This interview was conducted between Dimitra Skandali discussing her site-specific installation for the 2 x 2 Solos at Pro Arts with curator, sale Samantha Reynolds.
What brought you to the Bay Area?
I came in August 2011 to pursue my MFA in San Francisco Art Institute.
What has kept you here?
I found a very supportive artist community to welcome me through the school years and after I graduated. Many opportunities appeared that I would never imagine if I had stayed in Greece.
How do you remain connected to your home island of Paros, Greece? How does this displacement impact your artistic practice?
It is very much about Internet while I am here, unfortunately, many telephones and lots of skyping and social media to feel connected. Traveling once a year and staying as much as I can has been vital. I had been traveling due to visa / studies / work reasons for a month or few weeks in the beginning and it was so painful.
The feeling of not belonging was so threatening, that I decided to work towards living and to build a life there and feel as if I am not just visiting. I am still working on it, it is not there yet, but for sure it is better now than the first two years. Distance, displacement, connectivity and fragility of it – feeling connected and disconnected at the same time, and my struggle to survive in a city like San Francisco and to build/sustain my community have been the themes that keep inspiring me.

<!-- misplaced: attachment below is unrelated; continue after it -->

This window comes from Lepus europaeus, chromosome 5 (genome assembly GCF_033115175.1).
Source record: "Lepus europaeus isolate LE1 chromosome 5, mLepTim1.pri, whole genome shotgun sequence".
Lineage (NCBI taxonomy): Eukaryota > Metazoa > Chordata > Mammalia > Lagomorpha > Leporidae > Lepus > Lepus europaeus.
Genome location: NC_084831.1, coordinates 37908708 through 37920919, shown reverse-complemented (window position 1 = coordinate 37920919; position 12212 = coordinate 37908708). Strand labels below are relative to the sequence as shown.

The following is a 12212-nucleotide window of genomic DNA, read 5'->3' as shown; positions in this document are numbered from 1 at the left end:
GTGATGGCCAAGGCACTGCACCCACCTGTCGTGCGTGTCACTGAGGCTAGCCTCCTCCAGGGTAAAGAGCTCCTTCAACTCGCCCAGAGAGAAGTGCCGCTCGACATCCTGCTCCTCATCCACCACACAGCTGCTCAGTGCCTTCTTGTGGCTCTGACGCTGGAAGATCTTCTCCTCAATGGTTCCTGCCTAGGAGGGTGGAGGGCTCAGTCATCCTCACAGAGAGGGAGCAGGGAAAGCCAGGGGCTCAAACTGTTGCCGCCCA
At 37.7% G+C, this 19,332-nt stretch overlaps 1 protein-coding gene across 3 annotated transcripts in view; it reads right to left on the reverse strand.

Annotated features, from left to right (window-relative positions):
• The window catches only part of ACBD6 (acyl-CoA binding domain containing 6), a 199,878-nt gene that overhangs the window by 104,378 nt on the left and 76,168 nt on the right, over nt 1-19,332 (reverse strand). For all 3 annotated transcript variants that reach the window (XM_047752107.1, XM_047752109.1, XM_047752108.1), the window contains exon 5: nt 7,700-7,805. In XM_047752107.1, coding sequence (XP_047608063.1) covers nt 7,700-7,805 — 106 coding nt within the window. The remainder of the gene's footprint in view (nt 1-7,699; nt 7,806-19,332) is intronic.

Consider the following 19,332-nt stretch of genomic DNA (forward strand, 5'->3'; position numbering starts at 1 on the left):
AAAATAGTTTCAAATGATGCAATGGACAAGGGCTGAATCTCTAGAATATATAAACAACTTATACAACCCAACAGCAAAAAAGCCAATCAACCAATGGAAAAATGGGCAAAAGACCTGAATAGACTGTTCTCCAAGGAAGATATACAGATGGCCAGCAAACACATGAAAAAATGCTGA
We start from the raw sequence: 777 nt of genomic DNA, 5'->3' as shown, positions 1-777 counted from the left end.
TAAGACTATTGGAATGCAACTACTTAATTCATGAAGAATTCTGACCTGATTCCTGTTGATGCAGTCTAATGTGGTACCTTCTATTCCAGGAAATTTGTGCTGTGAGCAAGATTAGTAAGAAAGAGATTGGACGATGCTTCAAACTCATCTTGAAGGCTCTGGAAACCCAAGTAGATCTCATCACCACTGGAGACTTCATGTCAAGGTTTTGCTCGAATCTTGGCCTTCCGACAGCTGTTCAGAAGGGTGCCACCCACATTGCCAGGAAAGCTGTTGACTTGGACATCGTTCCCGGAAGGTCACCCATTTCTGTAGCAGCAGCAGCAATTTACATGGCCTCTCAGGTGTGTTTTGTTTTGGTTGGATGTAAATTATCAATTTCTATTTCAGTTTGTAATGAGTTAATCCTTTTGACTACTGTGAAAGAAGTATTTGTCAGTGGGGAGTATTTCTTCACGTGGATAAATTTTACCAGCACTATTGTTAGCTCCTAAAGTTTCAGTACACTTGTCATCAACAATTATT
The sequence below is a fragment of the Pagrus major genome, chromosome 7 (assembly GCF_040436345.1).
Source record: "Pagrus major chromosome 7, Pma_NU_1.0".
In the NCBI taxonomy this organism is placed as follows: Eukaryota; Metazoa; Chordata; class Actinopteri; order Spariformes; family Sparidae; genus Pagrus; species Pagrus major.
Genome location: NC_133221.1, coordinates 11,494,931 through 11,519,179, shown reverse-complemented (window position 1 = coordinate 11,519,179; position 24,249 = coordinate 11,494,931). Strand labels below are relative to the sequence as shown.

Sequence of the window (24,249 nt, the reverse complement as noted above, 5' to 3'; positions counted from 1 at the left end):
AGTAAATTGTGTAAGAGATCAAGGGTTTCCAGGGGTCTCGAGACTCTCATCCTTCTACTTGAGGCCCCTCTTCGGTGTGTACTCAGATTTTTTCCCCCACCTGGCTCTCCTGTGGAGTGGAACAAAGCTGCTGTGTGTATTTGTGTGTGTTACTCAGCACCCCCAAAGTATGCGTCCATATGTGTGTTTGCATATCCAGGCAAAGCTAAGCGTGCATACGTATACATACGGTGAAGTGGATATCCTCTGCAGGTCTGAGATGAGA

All my pieces are very personal and derive from all the above feelings and needs. Since arriving in the Bay Area in 2011, I talk about dialogues between here and there and also about absence, distance and ephemerality and the fragility of our existence and our connectivity to where we come from and dependency on our relationships. Because of my struggle of living in San Francisco, I use elements that do not take up much space – I can store them in a little box – that I can easily find and are cheap or free, always having a special meaning to me. The seaweed came as an oceanic element that connects me with the island where I grew up and the water that I was surrounded, but also because by definition as a natural material, it is itself the metaphor of a displacement. Wires extracted from communication cables symbolize the connectivity and networks and along with the found materials, trash etc, natural or manmade, at the seashores around the world, in the cities, back home, symbolize my effort to read, understand, and feel the place I live and work – the earth under my feet.
All the materials I am using are taking forms that I can easily carry with me or they don’t necessary need a studio space to be developed. For example traveling between spaces, and at my destinations, I use the places themselves as working places: the beach becomes my studio, I work/crochet/draw/embroider at the airplanes, trains, ferries etc.
You have a very labor intensive practice; can you describe your process of collecting, combining and crocheting materials from local and international beaches? When do you begin this technique?